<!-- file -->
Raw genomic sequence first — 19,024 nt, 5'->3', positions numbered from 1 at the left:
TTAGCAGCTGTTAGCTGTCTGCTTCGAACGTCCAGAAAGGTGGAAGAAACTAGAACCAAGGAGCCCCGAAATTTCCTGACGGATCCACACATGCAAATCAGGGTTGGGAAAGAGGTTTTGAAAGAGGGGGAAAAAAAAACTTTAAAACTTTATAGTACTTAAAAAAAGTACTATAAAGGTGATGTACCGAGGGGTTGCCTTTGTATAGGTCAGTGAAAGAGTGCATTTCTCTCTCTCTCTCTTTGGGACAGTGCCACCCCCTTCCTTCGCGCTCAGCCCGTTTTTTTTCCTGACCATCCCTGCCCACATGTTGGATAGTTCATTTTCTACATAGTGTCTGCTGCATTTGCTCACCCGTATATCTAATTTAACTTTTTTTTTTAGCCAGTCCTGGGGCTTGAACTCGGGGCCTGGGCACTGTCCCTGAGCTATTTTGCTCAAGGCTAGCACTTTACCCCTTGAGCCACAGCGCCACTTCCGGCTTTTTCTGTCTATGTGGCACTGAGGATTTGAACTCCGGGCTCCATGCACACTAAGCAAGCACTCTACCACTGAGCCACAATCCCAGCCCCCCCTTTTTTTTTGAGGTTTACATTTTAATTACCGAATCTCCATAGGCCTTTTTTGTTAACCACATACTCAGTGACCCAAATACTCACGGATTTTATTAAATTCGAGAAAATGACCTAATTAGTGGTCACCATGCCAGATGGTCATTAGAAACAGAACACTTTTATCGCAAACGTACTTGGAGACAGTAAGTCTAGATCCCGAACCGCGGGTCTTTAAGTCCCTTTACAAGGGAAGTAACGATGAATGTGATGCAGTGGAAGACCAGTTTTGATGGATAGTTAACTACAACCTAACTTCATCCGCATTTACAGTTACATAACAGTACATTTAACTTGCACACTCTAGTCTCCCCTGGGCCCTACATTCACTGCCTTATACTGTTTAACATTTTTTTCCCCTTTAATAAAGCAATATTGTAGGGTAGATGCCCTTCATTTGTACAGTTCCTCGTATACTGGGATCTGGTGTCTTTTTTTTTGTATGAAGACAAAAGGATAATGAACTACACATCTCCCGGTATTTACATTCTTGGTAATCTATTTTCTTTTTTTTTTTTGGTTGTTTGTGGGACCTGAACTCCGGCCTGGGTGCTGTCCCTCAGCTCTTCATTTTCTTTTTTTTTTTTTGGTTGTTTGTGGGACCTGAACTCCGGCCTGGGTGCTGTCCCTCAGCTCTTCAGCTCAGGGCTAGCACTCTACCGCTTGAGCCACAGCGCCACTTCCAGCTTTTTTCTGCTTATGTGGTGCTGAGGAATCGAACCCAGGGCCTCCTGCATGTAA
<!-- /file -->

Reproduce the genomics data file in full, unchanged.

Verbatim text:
Raw genomic sequence first — 19,024 nt, 5'->3', positions numbered from 1 at the left:
TTAGCAGCTGTTAGCTGTCTGCTTCGAACGTCCAGAAAGGTGGAAGAAACTAGAACCAAGGAGCCCCGAAATTTCCTGACGGATCCACACATGCAAATCAGGGTTGGGAAAGAGGTTTTGAAAGAGGGGGAAAAAAAAACTTTAAAACTTTATAGTACTTAAAAAAAGTACTATAAAGGTGATGTACCGAGGGGTTGCCTTTGTATAGGTCAGTGAAAGAGTGCATTTCTCTCTCTCTCTCTTTGGGACAGTGCCACCCCCTTCCTTCGCGCTCAGCCCGTTTTTTTTCCTGACCATCCCTGCCCACATGTTGGATAGTTCATTTTCTACATAGTGTCTGCTGCATTTGCTCACCCGTATATCTAATTTAACTTTTTTTTTTAGCCAGTCCTGGGGCTTGAACTCGGGGCCTGGGCACTGTCCCTGAGCTATTTTGCTCAAGGCTAGCACTTTACCCCTTGAGCCACAGCGCCACTTCCGGCTTTTTCTGTCTATGTGGCACTGAGGATTTGAACTCCGGGCTCCATGCACACTAAGCAAGCACTCTACCACTGAGCCACAATCCCAGCCCCCCCTTTTTTTTTGAGGTTTACATTTTAATTACCGAATCTCCATAGGCCTTTTTTGTTAACCACATACTCAGTGACCCAAATACTCACGGATTTTATTAAATTCGAGAAAATGACCTAATTAGTGGTCACCATGCCAGATGGTCATTAGAAACAGAACACTTTTATCGCAAACGTACTTGGAGACAGTAAGTCTAGATCCCGAACCGCGGGTCTTTAAGTCCCTTTACAAGGGAAGTAACGATGAATGTGATGCAGTGGAAGACCAGTTTTGATGGATAGTTAACTACAACCTAACTTCATCCGCATTTACAGTTACATAACAGTACATTTAACTTGCACACTCTAGTCTCCCCTGGGCCCTACATTCACTGCCTTATACTGTTTAACATTTTTTTCCCCTTTAATAAAGCAATATTGTAGGGTAGATGCCCTTCATTTGTACAGTTCCTCGTATACTGGGATCTGGTGTCTTTTTTTTTGTATGAAGACAAAAGGATAATGAACTACACATCTCCCGGTATTTACATTCTTGGTAATCTATTTTCTTTTTTTTTTTTGGTTGTTTGTGGGACCTGAACTCCGGCCTGGGTGCTGTCCCTCAGCTCTTCATTTTCTTTTTTTTTTTTTGGTTGTTTGTGGGACCTGAACTCCGGCCTGGGTGCTGTCCCTCAGCTCTTCAGCTCAGGGCTAGCACTCTACCGCTTGAGCCACAGCGCCACTTCCAGCTTTTTTCTGCTTATGTGGTGCTGAGGAATCGAACCCAGGGCCTCCTGCATGTAA